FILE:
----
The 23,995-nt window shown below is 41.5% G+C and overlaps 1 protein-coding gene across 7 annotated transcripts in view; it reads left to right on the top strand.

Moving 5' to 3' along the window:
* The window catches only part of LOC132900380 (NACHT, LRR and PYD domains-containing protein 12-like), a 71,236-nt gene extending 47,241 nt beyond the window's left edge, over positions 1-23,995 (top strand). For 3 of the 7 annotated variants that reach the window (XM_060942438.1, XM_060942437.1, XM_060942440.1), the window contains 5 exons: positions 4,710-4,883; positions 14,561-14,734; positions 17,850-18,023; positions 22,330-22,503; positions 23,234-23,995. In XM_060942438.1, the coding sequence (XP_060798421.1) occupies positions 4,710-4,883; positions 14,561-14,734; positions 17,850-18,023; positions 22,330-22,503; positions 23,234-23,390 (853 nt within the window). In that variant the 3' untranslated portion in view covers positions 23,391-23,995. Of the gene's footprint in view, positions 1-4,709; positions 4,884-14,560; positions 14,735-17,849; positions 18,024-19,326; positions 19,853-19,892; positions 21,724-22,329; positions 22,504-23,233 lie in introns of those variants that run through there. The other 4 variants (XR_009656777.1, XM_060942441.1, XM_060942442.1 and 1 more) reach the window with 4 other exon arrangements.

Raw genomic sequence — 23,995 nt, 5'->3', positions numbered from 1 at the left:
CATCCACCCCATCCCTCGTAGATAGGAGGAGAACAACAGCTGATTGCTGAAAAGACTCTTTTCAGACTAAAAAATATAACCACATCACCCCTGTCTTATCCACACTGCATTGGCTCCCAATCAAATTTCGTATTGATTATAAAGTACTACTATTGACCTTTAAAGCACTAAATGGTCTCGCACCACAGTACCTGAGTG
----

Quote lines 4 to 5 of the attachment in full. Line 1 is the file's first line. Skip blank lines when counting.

Raw genomic sequence — 23,995 nt, 5'->3', positions numbered from 1 at the left:
CATCCACCCCATCCCTCGTAGATAGGAGGAGAACAACAGCTGATTGCTGAAAAGACTCTTTTCAGACTAAAAAATATAACCACATCACCCCTGTCTTATCCACACTGCATTGGCTCCCAATCAAATTTCGTATTGATTATAAAGTACTACTATTGACCTTTAAAGCACTAAATGGTCTCGCACCACAGTACCTGAGTG